James visits Elle's antique shop and they decide to take a drive through beautiful Tuscany. In the car they begin a fascinating conversation that somehow transitions from art to relationships and love. Soon it becomes clear that both have been through a lot in their lives and had a fair share of disappointments. In the Tuscan village of Lucignano, they visit a gallery, and then a cozy café. The owner (Gianna Giachetti, Bagnomaria) of the café assumes that Elle and James are married - and for the rest of the day they pretend to be a couple.
Or do they? As the film progresses, Elle and James recall some of the best moments they have shared together during the years. They also argue. Both admit that they have made mistakes that could have easily been avoided. They also agree that they clearly had different expectations from each other.
James appears pessimistic about the future of their relationship. As they observe a happy couple of newlyweds, he casually comments that they are bound to experience many bitter disappointments. It is inevitable.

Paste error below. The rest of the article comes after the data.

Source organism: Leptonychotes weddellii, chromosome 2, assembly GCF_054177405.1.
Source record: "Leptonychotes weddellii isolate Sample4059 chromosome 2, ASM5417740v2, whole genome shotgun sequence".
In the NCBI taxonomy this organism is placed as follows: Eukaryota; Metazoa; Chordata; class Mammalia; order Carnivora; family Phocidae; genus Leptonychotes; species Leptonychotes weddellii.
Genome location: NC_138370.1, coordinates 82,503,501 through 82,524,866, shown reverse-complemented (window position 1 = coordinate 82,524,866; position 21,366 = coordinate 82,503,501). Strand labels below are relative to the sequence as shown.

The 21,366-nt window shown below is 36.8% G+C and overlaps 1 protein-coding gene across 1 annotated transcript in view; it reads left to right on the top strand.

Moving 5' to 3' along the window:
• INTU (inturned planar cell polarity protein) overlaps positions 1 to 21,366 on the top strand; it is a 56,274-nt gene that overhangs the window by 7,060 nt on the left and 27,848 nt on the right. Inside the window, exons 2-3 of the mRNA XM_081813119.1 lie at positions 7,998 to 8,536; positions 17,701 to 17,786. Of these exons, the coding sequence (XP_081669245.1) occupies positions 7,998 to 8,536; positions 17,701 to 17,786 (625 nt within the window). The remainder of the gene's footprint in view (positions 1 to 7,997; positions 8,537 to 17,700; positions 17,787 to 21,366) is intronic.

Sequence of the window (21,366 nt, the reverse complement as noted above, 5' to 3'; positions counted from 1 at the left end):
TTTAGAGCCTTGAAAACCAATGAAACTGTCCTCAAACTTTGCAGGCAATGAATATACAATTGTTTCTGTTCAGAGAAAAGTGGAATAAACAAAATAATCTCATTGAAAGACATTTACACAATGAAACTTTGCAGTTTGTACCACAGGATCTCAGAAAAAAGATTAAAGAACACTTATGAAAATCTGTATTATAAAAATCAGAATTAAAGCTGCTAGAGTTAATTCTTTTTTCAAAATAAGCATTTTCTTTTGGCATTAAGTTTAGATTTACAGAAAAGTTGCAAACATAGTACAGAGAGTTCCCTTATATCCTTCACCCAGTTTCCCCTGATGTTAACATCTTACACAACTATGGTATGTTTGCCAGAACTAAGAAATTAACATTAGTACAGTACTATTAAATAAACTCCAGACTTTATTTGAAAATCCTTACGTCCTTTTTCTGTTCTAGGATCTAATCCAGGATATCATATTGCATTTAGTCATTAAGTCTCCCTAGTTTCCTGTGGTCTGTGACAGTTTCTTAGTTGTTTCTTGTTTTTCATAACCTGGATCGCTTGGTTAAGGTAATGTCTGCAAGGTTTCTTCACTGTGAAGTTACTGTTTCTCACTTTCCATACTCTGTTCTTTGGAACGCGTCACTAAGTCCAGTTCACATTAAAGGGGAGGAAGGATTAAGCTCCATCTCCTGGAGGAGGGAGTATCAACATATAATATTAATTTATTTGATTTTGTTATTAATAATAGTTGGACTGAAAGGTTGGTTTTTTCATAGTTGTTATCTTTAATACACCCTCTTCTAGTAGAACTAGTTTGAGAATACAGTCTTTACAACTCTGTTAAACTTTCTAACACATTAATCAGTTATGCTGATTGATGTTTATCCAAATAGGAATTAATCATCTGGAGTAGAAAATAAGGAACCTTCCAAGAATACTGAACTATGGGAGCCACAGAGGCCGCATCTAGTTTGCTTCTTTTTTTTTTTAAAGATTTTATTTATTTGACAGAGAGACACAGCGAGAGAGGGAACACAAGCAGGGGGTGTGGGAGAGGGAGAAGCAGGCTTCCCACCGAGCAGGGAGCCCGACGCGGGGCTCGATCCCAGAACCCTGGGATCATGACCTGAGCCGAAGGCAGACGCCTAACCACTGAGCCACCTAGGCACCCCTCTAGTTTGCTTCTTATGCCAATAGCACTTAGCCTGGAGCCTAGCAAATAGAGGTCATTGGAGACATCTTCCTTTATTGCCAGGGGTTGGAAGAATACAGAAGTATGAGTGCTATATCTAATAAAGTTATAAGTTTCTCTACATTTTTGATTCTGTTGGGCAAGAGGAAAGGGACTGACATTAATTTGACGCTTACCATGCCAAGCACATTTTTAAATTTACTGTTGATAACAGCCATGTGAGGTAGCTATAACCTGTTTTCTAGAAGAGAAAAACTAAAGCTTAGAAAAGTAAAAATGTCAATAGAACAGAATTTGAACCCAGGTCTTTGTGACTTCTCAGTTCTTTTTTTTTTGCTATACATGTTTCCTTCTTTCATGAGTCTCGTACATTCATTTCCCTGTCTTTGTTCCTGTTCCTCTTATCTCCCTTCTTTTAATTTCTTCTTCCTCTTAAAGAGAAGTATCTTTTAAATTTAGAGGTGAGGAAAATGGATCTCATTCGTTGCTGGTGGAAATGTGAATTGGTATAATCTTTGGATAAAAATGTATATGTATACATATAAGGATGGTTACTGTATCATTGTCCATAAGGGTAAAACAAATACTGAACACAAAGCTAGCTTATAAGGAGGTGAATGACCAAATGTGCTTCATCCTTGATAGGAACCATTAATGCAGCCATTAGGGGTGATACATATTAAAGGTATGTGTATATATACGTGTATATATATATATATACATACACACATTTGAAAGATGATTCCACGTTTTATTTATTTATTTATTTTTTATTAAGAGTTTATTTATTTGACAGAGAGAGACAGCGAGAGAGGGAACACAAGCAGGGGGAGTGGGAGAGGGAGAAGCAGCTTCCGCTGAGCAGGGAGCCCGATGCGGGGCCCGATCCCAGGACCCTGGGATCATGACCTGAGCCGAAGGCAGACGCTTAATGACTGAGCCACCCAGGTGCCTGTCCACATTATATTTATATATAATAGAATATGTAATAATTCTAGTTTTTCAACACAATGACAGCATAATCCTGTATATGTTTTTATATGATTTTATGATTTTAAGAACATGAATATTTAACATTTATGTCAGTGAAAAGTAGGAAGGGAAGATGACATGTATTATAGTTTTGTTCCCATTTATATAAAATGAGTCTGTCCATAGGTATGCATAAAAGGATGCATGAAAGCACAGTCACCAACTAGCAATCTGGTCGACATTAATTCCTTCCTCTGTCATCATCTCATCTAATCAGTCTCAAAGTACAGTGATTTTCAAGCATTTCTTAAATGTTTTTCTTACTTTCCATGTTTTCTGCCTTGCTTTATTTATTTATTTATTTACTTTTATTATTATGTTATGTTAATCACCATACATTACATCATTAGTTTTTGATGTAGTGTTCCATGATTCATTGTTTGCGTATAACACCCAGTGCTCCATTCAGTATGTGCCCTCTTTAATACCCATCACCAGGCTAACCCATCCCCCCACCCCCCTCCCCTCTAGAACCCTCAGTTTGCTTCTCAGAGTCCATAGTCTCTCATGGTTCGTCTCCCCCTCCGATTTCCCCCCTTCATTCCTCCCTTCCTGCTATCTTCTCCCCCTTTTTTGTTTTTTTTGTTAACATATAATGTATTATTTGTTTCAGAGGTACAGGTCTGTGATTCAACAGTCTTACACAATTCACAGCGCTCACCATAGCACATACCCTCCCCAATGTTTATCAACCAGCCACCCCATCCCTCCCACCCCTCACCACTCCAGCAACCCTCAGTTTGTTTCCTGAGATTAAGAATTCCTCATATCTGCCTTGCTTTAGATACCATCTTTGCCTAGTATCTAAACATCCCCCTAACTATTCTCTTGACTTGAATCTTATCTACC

Elle is not as pessimistic. For her it was all worth it - and it still is. They are older now, and perhaps a bit jaded, but she still needs to be loved. She is still in love with James. Without him her life would have been empty, absolutely pointless. Surely James must feel the same about her.
Before the day is over, Elle and James befriend an older French couple. They give them a valuable advice. After they part ways, the two end up in a small family run hotel, in the same room where years ago they spent an unforgettable night.
Beautiful film, so honest. When Binoche's character looks straight into the camera, one knows exactly what torments her soul. She is still beautiful but life appears to have taken away her ability to inspire the man she loves. There is a short episode in which she puts on her lipstick and a pair of earrings and then walks back into the restaurant where James will have dinner with her. She has made herself beautiful for him, but he does not seem to care. Has he stopped seeing in her what he used to?